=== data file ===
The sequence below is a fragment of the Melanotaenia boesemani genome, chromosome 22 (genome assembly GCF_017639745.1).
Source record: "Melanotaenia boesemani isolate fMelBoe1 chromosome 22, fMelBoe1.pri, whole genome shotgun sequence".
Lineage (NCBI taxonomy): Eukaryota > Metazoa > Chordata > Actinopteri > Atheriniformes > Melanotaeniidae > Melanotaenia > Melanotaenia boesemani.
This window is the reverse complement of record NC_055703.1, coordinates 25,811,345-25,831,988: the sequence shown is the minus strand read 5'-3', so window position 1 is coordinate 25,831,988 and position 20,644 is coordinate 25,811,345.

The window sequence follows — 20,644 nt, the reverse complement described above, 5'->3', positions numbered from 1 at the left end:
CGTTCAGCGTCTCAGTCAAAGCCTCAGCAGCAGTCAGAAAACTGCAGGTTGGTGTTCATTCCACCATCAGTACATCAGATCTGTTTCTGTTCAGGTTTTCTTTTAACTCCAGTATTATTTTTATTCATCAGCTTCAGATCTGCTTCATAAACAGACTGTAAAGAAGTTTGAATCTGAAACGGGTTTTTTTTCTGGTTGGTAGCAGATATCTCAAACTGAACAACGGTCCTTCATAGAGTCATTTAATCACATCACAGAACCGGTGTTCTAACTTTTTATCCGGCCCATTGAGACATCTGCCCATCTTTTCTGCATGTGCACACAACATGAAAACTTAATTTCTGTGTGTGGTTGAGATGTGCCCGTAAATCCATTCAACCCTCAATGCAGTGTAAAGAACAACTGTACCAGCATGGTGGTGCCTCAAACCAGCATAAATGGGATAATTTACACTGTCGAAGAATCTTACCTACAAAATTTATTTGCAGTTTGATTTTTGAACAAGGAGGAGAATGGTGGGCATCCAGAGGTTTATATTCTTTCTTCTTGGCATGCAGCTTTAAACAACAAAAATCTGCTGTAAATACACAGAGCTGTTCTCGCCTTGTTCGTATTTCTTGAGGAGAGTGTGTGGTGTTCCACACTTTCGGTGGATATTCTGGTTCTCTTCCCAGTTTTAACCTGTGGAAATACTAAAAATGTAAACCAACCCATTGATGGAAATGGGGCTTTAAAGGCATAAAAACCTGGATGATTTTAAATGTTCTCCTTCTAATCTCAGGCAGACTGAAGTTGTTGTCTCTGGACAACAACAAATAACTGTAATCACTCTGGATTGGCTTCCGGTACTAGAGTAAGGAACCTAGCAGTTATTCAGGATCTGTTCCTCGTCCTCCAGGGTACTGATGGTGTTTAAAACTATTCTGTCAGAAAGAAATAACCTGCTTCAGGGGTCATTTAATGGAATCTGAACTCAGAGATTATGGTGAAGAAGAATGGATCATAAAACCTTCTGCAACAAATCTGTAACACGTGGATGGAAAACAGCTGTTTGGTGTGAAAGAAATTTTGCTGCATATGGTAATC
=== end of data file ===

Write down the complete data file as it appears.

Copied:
The sequence below is a fragment of the Melanotaenia boesemani genome, chromosome 22 (genome assembly GCF_017639745.1).
Source record: "Melanotaenia boesemani isolate fMelBoe1 chromosome 22, fMelBoe1.pri, whole genome shotgun sequence".
Lineage (NCBI taxonomy): Eukaryota > Metazoa > Chordata > Actinopteri > Atheriniformes > Melanotaeniidae > Melanotaenia > Melanotaenia boesemani.
This window is the reverse complement of record NC_055703.1, coordinates 25,811,345-25,831,988: the sequence shown is the minus strand read 5'-3', so window position 1 is coordinate 25,831,988 and position 20,644 is coordinate 25,811,345.

The window sequence follows — 20,644 nt, the reverse complement described above, 5'->3', positions numbered from 1 at the left end:
CGTTCAGCGTCTCAGTCAAAGCCTCAGCAGCAGTCAGAAAACTGCAGGTTGGTGTTCATTCCACCATCAGTACATCAGATCTGTTTCTGTTCAGGTTTTCTTTTAACTCCAGTATTATTTTTATTCATCAGCTTCAGATCTGCTTCATAAACAGACTGTAAAGAAGTTTGAATCTGAAACGGGTTTTTTTTCTGGTTGGTAGCAGATATCTCAAACTGAACAACGGTCCTTCATAGAGTCATTTAATCACATCACAGAACCGGTGTTCTAACTTTTTATCCGGCCCATTGAGACATCTGCCCATCTTTTCTGCATGTGCACACAACATGAAAACTTAATTTCTGTGTGTGGTTGAGATGTGCCCGTAAATCCATTCAACCCTCAATGCAGTGTAAAGAACAACTGTACCAGCATGGTGGTGCCTCAAACCAGCATAAATGGGATAATTTACACTGTCGAAGAATCTTACCTACAAAATTTATTTGCAGTTTGATTTTTGAACAAGGAGGAGAATGGTGGGCATCCAGAGGTTTATATTCTTTCTTCTTGGCATGCAGCTTTAAACAACAAAAATCTGCTGTAAATACACAGAGCTGTTCTCGCCTTGTTCGTATTTCTTGAGGAGAGTGTGTGGTGTTCCACACTTTCGGTGGATATTCTGGTTCTCTTCCCAGTTTTAACCTGTGGAAATACTAAAAATGTAAACCAACCCATTGATGGAAATGGGGCTTTAAAGGCATAAAAACCTGGATGATTTTAAATGTTCTCCTTCTAATCTCAGGCAGACTGAAGTTGTTGTCTCTGGACAACAACAAATAACTGTAATCACTCTGGATTGGCTTCCGGTACTAGAGTAAGGAACCTAGCAGTTATTCAGGATCTGTTCCTCGTCCTCCAGGGTACTGATGGTGTTTAAAACTATTCTGTCAGAAAGAAATAACCTGCTTCAGGGGTCATTTAATGGAATCTGAACTCAGAGATTATGGTGAAGAAGAATGGATCATAAAACCTTCTGCAACAAATCTGTAACACGTGGATGGAAAACAGCTGTTTGGTGTGAAAGAAATTTTGCTGCATATGGTAATC